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Showing posts from May 16, 2016

Roman-Era Shipwreck Yields Moon Goddess Statue, Coin Stashes

A ship in Israel's Caesarea Harbor was filled with bronze statues headed for recycling when it sank about 1,600 years ago. Now, thanks to a chance discovery by a pair of divers, archaeologists have salvaged a haul of statuary fragments, figurines and coins from the seafloor. The Israel Antiquities Authority (IAA) announced today (May 16) the discovery of the Late Roman-era artifacts, which include a figurine of a moon goddess and a lamp carrying the likeness of a sun god.


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Elephantiasis: What Causes This Strange Condition?

A Brazilian man with elephantiasis, a rare condition in which people's limbs become discolored and swell to enormous sizes, was recently featured on the popular Animal Planet show "River Monsters," which often films in tropical, heavily forested locales. As the name "elephantiasis" implies, the condition causes a person's limb to resemble that of an elephant. Elephantiasis is actually a complication of a parasitic infection called lymphatic filariasis.


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Newfound Ax Blade May Be World's Oldest, Researchers Say

What could be the world's oldest stone ax blade has been identified from fragments found in an ancient rock shelter in northwest Australia, according to archaeologists. The ax fragments were found in layers of sediment at Carpenter's Gap, a large rock shelter in Windjana Gorge National Park,in the Kimberley region of Western Australia. Using carbon dating, the fragments are estimated to be between 46,000 and 49,000 years old — much older than similar composite stone axes found elsewhere in Australia and Japan that date from between 30,000 and 35,000 years ago, the researchers said.


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Why Belief in Witchcraft Can Do Harm

Belief in witchcraft is linked to a lack of trust for people in sub-Saharan Africa, new research finds. In regions where witchcraft belief is high, people are less likely to trust others, including their family, neighbors and local institutions, American University economist Boris Gershman reports in the May issue of the Journal of Development Economics. "What's more, the children of immigrants from countries with high prevalence of witchcraft beliefs are more distrusting than children of immigrants from other countries," Gershman found, suggesting that such beliefs may contribute to the formation of persistent antisocial attitudes.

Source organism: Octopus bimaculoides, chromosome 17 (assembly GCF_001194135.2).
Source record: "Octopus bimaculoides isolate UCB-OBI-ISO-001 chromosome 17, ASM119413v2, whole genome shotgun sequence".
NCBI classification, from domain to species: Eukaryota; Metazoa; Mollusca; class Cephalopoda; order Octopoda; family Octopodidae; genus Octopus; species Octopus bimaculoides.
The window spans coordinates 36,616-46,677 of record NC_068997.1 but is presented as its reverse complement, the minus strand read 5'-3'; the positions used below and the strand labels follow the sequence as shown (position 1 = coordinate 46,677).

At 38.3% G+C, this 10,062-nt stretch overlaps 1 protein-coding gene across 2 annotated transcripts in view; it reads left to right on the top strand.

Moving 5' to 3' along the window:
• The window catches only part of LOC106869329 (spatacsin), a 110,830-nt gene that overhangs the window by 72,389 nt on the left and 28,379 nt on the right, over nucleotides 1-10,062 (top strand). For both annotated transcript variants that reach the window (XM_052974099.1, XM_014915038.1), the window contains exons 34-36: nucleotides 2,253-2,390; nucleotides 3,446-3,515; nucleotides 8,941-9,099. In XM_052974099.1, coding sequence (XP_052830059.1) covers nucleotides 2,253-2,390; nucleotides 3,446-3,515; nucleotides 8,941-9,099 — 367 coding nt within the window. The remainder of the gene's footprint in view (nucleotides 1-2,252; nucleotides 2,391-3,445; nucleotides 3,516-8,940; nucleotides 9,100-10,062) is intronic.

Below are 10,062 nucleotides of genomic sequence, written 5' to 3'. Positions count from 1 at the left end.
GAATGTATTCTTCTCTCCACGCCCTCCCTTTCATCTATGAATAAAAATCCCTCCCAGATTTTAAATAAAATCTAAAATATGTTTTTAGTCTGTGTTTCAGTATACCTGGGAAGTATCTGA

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Newly Discovered Fetus Is Youngest Egyptian Mummy on Record

A computed tomography (CT) scan of the coffin revealed that the coffin didn't hold mummified internal organs, as researchers had suspected, but instead contains the tiny mummy of a human fetus, according to the Fitzwilliam Museum in Cambridge, England. "This landmark discovery … is remarkable evidence of the importance that was placed on official burial rituals in ancient Egypt, even for those lives that were lost so early on in their existence," museum researchers said in a statement. The British School of Archaeology originally uncovered the 17-inch-long (44 centimeters) coffin in Giza in 1907, and the Fitzwilliam Museum added the coffin to the museum collection that same year.


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Insect Astronomers? Dung Beetles 'Photograph' the Sky While Dancing

For dung beetles, that means a dance and a mental photograph. A new study finds that dung beetles take a snapshot of the positions of celestial bodies while "dancing" on top of a ball of dung. Previous research discovered that dung beetles, like other insects, use the light of the Milky Way to navigate.


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Volcanoes Spit Out 4.5-Billion-Year-Old Pieces of Earth

Materials from Earth's mantle that were created within the first 50 million years of the solar system's birth have been discovered. In fact, the material — found within volcanic rock on Canada's Baffin Island and in a region near the Solomon Islands in the South Pacific — is about 4.5 billion years old, researchers said in a new study.


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